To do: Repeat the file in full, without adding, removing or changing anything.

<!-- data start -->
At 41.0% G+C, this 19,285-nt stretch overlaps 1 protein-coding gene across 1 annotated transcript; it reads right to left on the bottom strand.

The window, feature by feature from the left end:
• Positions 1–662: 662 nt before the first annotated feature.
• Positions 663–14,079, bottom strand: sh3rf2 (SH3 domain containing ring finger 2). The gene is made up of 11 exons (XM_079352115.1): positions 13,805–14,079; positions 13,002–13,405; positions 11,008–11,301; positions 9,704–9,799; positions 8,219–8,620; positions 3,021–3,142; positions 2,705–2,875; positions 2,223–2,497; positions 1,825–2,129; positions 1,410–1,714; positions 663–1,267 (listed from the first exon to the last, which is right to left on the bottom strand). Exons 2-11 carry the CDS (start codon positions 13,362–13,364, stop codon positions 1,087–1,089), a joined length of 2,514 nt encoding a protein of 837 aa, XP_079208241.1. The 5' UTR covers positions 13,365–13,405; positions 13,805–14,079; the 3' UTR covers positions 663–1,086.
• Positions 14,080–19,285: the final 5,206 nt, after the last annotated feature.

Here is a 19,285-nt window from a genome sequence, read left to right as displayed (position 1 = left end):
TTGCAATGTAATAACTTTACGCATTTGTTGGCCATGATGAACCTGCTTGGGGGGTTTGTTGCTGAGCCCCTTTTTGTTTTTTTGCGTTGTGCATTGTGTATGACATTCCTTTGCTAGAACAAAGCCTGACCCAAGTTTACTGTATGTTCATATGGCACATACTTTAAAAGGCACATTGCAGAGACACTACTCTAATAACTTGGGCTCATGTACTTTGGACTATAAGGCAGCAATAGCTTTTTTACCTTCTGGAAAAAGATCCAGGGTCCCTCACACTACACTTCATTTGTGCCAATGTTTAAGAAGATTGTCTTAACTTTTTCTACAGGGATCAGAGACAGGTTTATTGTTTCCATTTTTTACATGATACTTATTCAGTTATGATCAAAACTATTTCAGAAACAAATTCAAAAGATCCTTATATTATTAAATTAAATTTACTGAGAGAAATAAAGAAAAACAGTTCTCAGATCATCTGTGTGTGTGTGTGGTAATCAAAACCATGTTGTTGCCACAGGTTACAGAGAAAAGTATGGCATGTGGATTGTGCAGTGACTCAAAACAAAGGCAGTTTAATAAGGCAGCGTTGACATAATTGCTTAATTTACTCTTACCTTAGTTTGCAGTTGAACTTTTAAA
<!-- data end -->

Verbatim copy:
At 41.0% G+C, this 19,285-nt stretch overlaps 1 protein-coding gene across 1 annotated transcript; it reads right to left on the bottom strand.

The window, feature by feature from the left end:
• Positions 1–662: 662 nt before the first annotated feature.
• Positions 663–14,079, bottom strand: sh3rf2 (SH3 domain containing ring finger 2). The gene is made up of 11 exons (XM_079352115.1): positions 13,805–14,079; positions 13,002–13,405; positions 11,008–11,301; positions 9,704–9,799; positions 8,219–8,620; positions 3,021–3,142; positions 2,705–2,875; positions 2,223–2,497; positions 1,825–2,129; positions 1,410–1,714; positions 663–1,267 (listed from the first exon to the last, which is right to left on the bottom strand). Exons 2-11 carry the CDS (start codon positions 13,362–13,364, stop codon positions 1,087–1,089), a joined length of 2,514 nt encoding a protein of 837 aa, XP_079208241.1. The 5' UTR covers positions 13,365–13,405; positions 13,805–14,079; the 3' UTR covers positions 663–1,086.
• Positions 14,080–19,285: the final 5,206 nt, after the last annotated feature.

Here is a 19,285-nt window from a genome sequence, read left to right as displayed (position 1 = left end):
TTGCAATGTAATAACTTTACGCATTTGTTGGCCATGATGAACCTGCTTGGGGGGTTTGTTGCTGAGCCCCTTTTTGTTTTTTTGCGTTGTGCATTGTGTATGACATTCCTTTGCTAGAACAAAGCCTGACCCAAGTTTACTGTATGTTCATATGGCACATACTTTAAAAGGCACATTGCAGAGACACTACTCTAATAACTTGGGCTCATGTACTTTGGACTATAAGGCAGCAATAGCTTTTTTACCTTCTGGAAAAAGATCCAGGGTCCCTCACACTACACTTCATTTGTGCCAATGTTTAAGAAGATTGTCTTAACTTTTTCTACAGGGATCAGAGACAGGTTTATTGTTTCCATTTTTTACATGATACTTATTCAGTTATGATCAAAACTATTTCAGAAACAAATTCAAAAGATCCTTATATTATTAAATTAAATTTACTGAGAGAAATAAAGAAAAACAGTTCTCAGATCATCTGTGTGTGTGTGTGGTAATCAAAACCATGTTGTTGCCACAGGTTACAGAGAAAAGTATGGCATGTGGATTGTGCAGTGACTCAAAACAAAGGCAGTTTAATAAGGCAGCGTTGACATAATTGCTTAATTTACTCTTACCTTAGTTTGCAGTTGAACTTTTAAA